Climate governance beyond the state?
Corporations and the transition to a low-carbon economy
The ability of governments to act on climate change is clearly limited by factors such as the difficulties in negotiating an effective international agreement, the pressures on government finances because of the global financial crisis, and the unwillingness of governments to take actions that may have adverse effects on competitiveness.
Recognition of the limits of state-based action has led to increased interest in the role that non-state actors can play in developing a more effective response to climate change, and in the extent to which they could be more effectively enabled by new forms of public policy.
This project focuses on the role of corporations – and on the influence of the different actors such as investors, customers, NGOs and the media that govern their behaviour - in the transition to a low-carbon economy.
Not only are corporations significant contributors to global greenhouse gas emissions in their own right, but they also have a wider impact through the products and services that they provide and through their ability to influence their suppliers, customers and other parties to reduce their greenhouse gas emissions. The question of how best to harness the skills, competencies and influence of companies to deliver the dramatic – 60 per cent or 80 per cent by 2050 – reductions required to avert the most significant consequences of climate change is one of the central issues in climate change policy.
Over the past ten years we have seen companies take a variety of actions to reduce their own emissions and, in some cases, seek to influence the performance of their suppliers and customers.
There have been various drivers. The most obvious have been high energy prices and government legislation, but the drivers have also included customer and client demand, reputation, brand/PR, investor pressure and NGO campaigns. There have also been a variety of internal factors at play: the motivations and interests of CEOs and corporate leaders, the learning and capacity building that has resulted from companies establishing management systems, the momentum created by exploiting 'low-hanging fruit', the constant pressure for efficiency and business improvements, and so on.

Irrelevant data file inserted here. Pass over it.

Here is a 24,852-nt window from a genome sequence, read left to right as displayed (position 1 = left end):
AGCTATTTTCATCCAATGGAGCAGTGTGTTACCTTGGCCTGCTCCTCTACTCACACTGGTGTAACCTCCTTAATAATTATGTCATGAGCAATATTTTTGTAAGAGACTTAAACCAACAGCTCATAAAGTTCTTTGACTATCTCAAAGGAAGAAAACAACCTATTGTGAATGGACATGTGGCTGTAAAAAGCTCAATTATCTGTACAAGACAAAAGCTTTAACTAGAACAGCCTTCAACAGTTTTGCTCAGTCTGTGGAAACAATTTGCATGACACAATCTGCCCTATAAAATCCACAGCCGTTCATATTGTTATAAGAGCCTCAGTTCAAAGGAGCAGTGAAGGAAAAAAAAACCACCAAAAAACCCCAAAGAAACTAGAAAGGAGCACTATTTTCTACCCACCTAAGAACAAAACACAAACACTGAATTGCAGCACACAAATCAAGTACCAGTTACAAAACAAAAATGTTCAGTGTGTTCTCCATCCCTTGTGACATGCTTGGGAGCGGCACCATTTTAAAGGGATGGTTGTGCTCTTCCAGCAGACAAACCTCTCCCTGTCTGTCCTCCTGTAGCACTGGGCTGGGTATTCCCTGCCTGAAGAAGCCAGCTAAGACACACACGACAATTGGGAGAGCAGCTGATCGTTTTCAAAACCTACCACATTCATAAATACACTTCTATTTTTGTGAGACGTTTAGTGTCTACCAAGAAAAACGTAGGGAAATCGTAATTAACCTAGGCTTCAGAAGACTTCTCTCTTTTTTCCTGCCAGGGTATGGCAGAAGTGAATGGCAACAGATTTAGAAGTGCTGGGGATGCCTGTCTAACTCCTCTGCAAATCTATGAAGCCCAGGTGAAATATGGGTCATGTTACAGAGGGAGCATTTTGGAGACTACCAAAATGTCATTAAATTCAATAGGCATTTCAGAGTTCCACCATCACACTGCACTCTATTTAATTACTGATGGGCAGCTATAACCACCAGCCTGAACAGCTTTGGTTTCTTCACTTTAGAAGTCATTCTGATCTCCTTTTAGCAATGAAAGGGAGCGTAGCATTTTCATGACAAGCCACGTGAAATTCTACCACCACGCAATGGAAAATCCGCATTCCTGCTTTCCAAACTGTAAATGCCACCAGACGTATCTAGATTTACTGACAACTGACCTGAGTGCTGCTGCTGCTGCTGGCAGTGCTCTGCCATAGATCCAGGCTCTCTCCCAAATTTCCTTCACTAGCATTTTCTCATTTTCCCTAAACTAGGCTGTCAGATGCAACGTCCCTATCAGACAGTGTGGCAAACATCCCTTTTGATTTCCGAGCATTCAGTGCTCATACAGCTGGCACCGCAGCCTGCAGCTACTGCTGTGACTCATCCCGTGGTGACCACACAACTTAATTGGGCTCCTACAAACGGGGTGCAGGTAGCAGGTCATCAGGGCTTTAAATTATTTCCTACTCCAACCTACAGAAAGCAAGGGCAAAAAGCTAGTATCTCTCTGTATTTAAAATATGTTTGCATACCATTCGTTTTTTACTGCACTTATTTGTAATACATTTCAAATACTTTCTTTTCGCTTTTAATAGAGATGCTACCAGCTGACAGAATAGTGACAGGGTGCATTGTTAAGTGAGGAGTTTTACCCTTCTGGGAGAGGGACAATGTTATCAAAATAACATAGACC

The ESRC Centre for Climate Change Economics and Policy project 'Governance Beyond the State? Corporations and the Transition to a Low Carbon Economy' has been established to examine how corporate climate change performance has been influenced by non-state actors (NGOs, investors, employees, customers, etc). The project seeks to understand:
The factors – external and internal to the organisation – that have influenced corporate climate change performance;
The extent to which these have influenced corporate behaviour and, specifically, how far they have moved companies beyond the actions that are required by legislation or that would be justified in narrow cost-benefit terms.
The overarching objective is to understand how these interventions work and how effective they are, or could be, in moving us towards the goals of a low-carbon economy and, based on this analysis, to offer proposals on the public policy frameworks that need to be in place to facilitate or accelerate these changes and to make the non-state interventions more effective.
The project will focus initially on the retail sector. This sector is of importance for three reasons:
Not only does the sector have a significant carbon footprint through its own activities and operations, but it also has a potentially huge influence over its supply chain and though its relationships with its customers;
Companies in the sector have taken significant measures to reduce greenhouse gas emissions from their buildings and their transport fleets. A number have gone further and have worked with their suppliers to reduce their emissions, and have encouraged their customers to reduce their carbon footprints through the provision of energy efficient products (e.g. low-energy light bulbs) and through encouraging changes in behaviour (e.g. low-temperature washing).
Relatively little – in particular, given its carbon footprint – regulatory attention has focused on the sector and, therefore, it allows the question of how corporate action can be encouraged in the absence of explicit regulatory drivers to be examined in some detail.
While the retail sector is the initial focus, the objective is for the project to explore wider questions around the governance of companies and of transitions to a low-carbon economy.
We therefore intend to explore wider questions about the origins and influence of different forms of governance, and around how corporate actions can be directed towards ends that are socially and environmentally sustainable.
The sorts of questions we intend exploring are:
Who might be involved in different governance initiatives? What role might they play? What are the implications of their involvement – positive and negative?
What sort of governance instruments may be deployed by different actors in different situations?
What sort of institutions are required to enable these instruments to work? What sorts of checks and balances might be required? What is the role of government?
How are the effects of these governance mechanisms mediated by conditions within the corporation? Are some companies more receptive to them than others and if so why?
How might the governance process and the outcomes achieved evolve over time? Do they only work whilst there are easy options to be pursued? Do they have the potential to drive deeper changes or faster transitions?